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Janis Martin

The Blanco Sessions

Cow Island Music

You can be forgiven if you haven't heard of her. Female rockabilly singers, outside of Wanda Jackson, are pretty rare. But when a performer is as gifted as the late Janis Martin, your ears perk up. These last sessions, produced by the legendary roots singer Rosie Flores and Big Sandy drummer Bobby Trimble, are as fine a eulogy as you'll ever experience. Martin, known in the day as the "female Elvis," was a star during the '50s, with songs such as "Will You, Willyum" and a version of Roy Orbison's "Ooby Dooby," and while her secret marriage and child sidetracked her career, she never stopped singing.

The Blanco Sessions were recorded in two days in 2007, but Martin died of lung cancer only a short time later, delaying the release of the record until now. The woman behind the mic was very much alive on these 11 tracks, make no mistake! Flores and Martin picked some great songs: Dave Alvin's "Long White Cadillac" and Patsy Cline's signature "Sweet Dreams," among others, and Martin's delivery can make you forget that "other Elvis." These aren't sedate versions of '50s songs, no sir. She sings as if she was still on the Louisiana Hayride, and when she does "Wild One (Real Wild Child)" she gives Iggy a run for his money.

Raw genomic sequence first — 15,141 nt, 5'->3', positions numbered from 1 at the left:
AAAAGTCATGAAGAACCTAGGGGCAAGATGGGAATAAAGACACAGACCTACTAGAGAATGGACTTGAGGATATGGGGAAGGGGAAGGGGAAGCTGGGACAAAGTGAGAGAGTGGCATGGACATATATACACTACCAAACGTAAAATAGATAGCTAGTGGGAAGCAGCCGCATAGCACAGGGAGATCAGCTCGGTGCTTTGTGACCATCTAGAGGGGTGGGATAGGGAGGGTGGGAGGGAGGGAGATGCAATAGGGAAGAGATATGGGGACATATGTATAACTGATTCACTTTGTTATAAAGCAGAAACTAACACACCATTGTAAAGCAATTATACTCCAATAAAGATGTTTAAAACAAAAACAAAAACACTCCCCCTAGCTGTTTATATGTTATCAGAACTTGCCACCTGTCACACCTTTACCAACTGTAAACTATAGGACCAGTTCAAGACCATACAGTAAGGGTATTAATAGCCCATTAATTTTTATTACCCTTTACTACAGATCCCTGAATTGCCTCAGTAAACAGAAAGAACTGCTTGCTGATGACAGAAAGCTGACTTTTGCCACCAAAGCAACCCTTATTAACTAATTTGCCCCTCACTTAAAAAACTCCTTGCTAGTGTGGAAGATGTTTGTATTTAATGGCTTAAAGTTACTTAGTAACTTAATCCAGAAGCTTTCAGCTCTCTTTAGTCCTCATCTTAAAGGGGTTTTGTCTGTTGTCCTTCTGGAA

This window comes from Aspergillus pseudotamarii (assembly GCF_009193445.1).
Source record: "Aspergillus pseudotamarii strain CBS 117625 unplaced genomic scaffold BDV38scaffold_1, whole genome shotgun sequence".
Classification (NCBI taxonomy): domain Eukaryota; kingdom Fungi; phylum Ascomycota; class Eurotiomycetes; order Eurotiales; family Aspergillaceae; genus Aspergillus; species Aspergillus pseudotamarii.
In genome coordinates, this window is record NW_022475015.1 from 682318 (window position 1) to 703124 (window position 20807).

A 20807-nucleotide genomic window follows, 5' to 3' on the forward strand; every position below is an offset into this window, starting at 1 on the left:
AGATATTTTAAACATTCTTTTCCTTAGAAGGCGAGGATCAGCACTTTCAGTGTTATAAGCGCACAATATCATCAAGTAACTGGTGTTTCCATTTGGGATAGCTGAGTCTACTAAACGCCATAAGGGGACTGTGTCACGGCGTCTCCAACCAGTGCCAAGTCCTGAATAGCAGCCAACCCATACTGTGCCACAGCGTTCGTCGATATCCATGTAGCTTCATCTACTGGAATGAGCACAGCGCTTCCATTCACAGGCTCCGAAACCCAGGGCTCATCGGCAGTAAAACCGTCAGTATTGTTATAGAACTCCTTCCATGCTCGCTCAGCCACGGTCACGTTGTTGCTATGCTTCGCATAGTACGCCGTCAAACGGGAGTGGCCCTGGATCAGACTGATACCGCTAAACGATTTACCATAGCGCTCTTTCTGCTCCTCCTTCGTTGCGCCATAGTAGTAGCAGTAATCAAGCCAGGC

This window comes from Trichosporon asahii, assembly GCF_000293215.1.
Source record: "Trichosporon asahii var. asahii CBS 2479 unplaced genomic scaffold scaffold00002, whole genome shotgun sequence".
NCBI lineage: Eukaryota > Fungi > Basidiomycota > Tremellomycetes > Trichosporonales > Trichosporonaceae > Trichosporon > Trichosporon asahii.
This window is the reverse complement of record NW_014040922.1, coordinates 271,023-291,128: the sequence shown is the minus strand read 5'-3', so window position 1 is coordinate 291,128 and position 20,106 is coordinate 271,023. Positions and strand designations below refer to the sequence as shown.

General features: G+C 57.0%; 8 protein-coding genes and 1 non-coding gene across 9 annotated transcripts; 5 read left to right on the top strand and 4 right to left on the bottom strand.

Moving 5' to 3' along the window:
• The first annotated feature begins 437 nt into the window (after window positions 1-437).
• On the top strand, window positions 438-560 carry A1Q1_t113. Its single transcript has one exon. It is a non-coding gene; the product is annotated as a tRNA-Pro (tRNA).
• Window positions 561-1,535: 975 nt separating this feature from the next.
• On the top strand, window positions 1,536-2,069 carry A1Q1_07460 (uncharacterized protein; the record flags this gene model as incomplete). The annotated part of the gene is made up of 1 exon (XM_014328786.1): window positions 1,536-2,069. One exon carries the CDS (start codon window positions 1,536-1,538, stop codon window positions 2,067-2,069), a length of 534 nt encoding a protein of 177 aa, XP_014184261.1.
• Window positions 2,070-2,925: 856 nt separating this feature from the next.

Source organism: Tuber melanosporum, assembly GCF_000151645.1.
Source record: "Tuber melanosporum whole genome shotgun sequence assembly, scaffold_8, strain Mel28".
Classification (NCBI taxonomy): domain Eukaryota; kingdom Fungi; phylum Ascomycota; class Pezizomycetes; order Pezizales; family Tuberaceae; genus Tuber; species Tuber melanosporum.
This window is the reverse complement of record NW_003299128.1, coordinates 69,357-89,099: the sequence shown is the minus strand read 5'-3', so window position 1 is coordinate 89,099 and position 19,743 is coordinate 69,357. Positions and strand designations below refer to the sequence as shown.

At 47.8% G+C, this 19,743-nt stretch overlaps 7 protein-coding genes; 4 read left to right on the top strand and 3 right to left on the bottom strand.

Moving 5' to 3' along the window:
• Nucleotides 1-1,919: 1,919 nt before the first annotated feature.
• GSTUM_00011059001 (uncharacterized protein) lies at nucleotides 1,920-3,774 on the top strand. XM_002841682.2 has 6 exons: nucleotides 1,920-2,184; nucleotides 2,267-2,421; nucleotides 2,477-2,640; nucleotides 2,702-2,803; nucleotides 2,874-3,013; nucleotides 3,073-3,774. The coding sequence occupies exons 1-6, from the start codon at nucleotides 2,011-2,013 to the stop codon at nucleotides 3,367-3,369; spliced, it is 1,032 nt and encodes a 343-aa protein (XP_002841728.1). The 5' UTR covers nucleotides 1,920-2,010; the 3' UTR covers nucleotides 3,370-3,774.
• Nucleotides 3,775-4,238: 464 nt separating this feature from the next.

This record was a labor of love for Rosie Flores, an attempt to bring some measure of attention to one of her idols. She brought in Kelly Willis for a duet on "Walk Softly on this Heart of Mine," but Janis Martin didn't need any help -- she was the real deal. Take a spin of The Blanco Sessions and find out for yourself.

Cow Island Music: cowislandmusic.com